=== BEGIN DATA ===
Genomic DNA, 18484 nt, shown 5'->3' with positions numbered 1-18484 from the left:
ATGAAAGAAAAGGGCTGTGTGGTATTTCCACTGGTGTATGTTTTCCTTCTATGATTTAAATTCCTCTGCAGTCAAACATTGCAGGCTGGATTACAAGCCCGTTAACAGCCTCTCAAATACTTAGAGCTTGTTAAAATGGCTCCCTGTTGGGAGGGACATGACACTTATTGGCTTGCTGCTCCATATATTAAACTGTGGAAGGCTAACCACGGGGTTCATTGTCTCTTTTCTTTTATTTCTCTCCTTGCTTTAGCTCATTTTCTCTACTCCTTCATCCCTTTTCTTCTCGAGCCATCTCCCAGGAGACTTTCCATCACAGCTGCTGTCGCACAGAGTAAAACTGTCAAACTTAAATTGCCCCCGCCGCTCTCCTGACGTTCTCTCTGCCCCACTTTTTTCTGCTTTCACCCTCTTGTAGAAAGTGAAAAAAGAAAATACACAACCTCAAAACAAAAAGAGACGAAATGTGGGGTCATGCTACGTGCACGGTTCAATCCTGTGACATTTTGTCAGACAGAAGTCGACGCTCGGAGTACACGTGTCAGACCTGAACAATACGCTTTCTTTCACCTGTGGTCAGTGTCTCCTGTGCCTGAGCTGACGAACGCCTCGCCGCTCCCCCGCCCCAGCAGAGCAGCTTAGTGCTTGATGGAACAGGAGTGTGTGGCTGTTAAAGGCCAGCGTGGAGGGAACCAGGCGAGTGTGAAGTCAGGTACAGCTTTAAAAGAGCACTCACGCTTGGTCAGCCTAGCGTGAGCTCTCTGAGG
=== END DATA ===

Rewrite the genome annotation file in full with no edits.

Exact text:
Genomic DNA, 18484 nt, shown 5'->3' with positions numbered 1-18484 from the left:
ATGAAAGAAAAGGGCTGTGTGGTATTTCCACTGGTGTATGTTTTCCTTCTATGATTTAAATTCCTCTGCAGTCAAACATTGCAGGCTGGATTACAAGCCCGTTAACAGCCTCTCAAATACTTAGAGCTTGTTAAAATGGCTCCCTGTTGGGAGGGACATGACACTTATTGGCTTGCTGCTCCATATATTAAACTGTGGAAGGCTAACCACGGGGTTCATTGTCTCTTTTCTTTTATTTCTCTCCTTGCTTTAGCTCATTTTCTCTACTCCTTCATCCCTTTTCTTCTCGAGCCATCTCCCAGGAGACTTTCCATCACAGCTGCTGTCGCACAGAGTAAAACTGTCAAACTTAAATTGCCCCCGCCGCTCTCCTGACGTTCTCTCTGCCCCACTTTTTTCTGCTTTCACCCTCTTGTAGAAAGTGAAAAAAGAAAATACACAACCTCAAAACAAAAAGAGACGAAATGTGGGGTCATGCTACGTGCACGGTTCAATCCTGTGACATTTTGTCAGACAGAAGTCGACGCTCGGAGTACACGTGTCAGACCTGAACAATACGCTTTCTTTCACCTGTGGTCAGTGTCTCCTGTGCCTGAGCTGACGAACGCCTCGCCGCTCCCCCGCCCCAGCAGAGCAGCTTAGTGCTTGATGGAACAGGAGTGTGTGGCTGTTAAAGGCCAGCGTGGAGGGAACCAGGCGAGTGTGAAGTCAGGTACAGCTTTAAAAGAGCACTCACGCTTGGTCAGCCTAGCGTGAGCTCTCTGAGG